As a robotic platform for multiparty conversation facilitation, we present the design of SCHEMA robot. In order to participate in multiparty conversational situations, and be recognized as a ratified participant, a robot needs to have capabilities to exchange conversational protocols, which include organizing participation structure, transmitting messages, and turn-taking. Such protocols essentially needs robots’ embodied functions, including facial expressions, head gestures, and directional control of torso. Based on our studies, SCHEMA has 22 degrees of freedom. It was also designed with an user-friendly styling for all generations, from children to elderly people.
In recent years, there has been a growing worldwide attention to the development of humanoid robots designed for social interactions, and such robots have been investigated in many fields, including human-robot interaction, developmental robotics, and embodied conversational agents. In such fields, robotic platforms have been regarded both as tools to model human cognitive functions from scientific perspectives, and as optimized human interfaces from engineering perspectives. While robotic hardware has been designed from both types of perspectives, recent robotic platforms have common architectural structures. The architectures can be defined in terms of protocols. Figure 1 shows a diagram of one of the common structures. The highest abstraction on the top is cognitive architecture such as a conversational system framework. Modules of a conversational system framework could run on multiple computer node located remotely. In this level, a higher level of protocols are defined to connect cognitive modules. Connections among the modules of a cognitive architecture are supported by networking middleware managing modularity by abstracting algorithmic modularity and hardware interfacing. The protocols of networking middleware address inter- process communication requirements. The abstraction is usually implemented as port connections. Some types of middleware follow the observer pattern by decoupling producers and consumers. Examples include “yet another robot platform” (YARP) and the virtual human messaging (VHMsg) library. Such middleware can deliver messages of any size across a network using a number of protocols and shared memory. Some other middleware use peer-to-peer models such as the robot operating system (ROS) and message-oriented networked-robot architecture (MONEA). The lower abstraction level concerns hardware devices defining the interfaces for devices via their native APIs, which easily encapsulates hardware dependencies.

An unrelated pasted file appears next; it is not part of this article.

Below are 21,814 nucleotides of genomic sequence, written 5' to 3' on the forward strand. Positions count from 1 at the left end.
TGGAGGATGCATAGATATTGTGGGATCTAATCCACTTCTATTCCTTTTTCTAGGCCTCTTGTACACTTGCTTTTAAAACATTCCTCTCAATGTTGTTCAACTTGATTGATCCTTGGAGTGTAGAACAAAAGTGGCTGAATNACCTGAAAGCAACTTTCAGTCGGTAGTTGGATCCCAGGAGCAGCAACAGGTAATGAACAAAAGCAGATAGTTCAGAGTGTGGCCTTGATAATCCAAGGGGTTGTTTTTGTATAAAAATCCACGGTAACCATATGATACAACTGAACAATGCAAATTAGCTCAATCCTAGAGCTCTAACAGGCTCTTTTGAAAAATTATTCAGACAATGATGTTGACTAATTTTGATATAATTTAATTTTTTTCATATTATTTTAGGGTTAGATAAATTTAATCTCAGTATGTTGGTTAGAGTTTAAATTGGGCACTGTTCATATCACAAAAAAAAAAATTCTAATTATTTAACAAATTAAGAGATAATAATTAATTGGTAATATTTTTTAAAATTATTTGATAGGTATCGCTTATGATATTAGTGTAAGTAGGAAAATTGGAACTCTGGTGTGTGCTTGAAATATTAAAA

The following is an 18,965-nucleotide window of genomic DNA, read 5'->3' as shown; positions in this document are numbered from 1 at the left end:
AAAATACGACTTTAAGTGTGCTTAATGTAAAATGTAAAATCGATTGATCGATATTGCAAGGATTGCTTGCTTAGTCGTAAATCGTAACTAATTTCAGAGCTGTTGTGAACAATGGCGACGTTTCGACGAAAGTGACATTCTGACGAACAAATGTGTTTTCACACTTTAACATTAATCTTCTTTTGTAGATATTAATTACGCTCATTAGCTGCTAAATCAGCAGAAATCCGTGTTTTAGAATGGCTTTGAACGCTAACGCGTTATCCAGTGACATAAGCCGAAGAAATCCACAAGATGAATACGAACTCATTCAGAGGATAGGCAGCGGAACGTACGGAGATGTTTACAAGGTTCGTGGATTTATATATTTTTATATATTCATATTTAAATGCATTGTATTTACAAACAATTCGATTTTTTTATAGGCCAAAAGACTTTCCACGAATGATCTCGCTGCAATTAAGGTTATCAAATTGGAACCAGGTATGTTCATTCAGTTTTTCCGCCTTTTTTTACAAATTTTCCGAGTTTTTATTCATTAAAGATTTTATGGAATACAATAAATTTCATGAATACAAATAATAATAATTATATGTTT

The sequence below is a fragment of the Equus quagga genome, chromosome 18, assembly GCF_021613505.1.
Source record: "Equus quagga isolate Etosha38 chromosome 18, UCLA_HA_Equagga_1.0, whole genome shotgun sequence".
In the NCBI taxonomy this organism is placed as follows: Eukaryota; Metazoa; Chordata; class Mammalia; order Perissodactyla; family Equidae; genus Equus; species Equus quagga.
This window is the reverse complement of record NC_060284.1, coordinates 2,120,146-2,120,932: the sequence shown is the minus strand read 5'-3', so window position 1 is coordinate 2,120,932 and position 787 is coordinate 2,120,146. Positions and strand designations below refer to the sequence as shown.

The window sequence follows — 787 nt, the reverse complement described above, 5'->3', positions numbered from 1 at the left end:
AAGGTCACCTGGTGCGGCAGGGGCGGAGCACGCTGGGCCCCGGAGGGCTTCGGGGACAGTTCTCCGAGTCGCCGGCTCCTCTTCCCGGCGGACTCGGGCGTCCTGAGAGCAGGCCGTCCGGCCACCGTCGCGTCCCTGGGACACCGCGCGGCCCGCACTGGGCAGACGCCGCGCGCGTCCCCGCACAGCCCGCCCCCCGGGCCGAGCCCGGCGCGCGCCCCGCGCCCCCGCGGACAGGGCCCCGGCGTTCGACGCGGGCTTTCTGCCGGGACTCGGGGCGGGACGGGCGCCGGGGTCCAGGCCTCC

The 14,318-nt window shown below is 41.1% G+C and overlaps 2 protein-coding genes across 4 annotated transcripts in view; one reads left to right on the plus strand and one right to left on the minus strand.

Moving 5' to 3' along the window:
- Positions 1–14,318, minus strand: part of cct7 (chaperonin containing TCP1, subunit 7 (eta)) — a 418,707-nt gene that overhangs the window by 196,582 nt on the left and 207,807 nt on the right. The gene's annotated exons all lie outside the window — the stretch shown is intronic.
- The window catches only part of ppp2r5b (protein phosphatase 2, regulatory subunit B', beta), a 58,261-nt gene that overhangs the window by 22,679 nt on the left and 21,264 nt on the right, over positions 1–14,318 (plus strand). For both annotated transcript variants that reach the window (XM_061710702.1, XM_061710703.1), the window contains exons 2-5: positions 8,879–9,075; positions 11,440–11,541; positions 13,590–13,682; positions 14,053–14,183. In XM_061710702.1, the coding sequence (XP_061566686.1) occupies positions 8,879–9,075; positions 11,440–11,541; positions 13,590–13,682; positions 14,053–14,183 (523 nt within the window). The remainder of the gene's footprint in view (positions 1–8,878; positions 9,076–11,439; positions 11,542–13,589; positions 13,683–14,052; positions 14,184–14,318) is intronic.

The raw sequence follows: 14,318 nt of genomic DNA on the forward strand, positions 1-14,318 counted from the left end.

We present a robotic platform for conversational robots participating in multiparty conversations. In conversations among humans, we use social cues expressed by embodiments, such as facial expressions, head gestures, and body orientation. For example, head gestures such as nodding/shaking head can express positive/negative attitudes. Eye gaze explicitly expresses the participant’s interest. ROBITA had capabilities to recognize the facial direction of the speaker (Matsusaka et al., 2003). When ROBITA detects the end of the speaker’s utterance and that the speaker is facing the robot, it assumes that the turn is being handed over to it. It thus takes the turn and begins to speak. If it detects that the speaker is facing another hearer, it assumes that the turn is being handed over to that hearer. It regards that hearer as the expected speaker and gazes at that person (even if he or she does not begin to speak). This function achieves not only smooth turn-taking but also a feeling of unity. Besides, the robot’s user-friendly exterior is necessary in the daily life situations where humans live with robots. Considering these perspectives, we developed SCHEMA, a robotic platform for physically situated conversational agents.
“Anatomists draw these fundamental forms as “schema” in their minds. […] Human anatomy, therefore, draws clearly such schemas of human bodies.”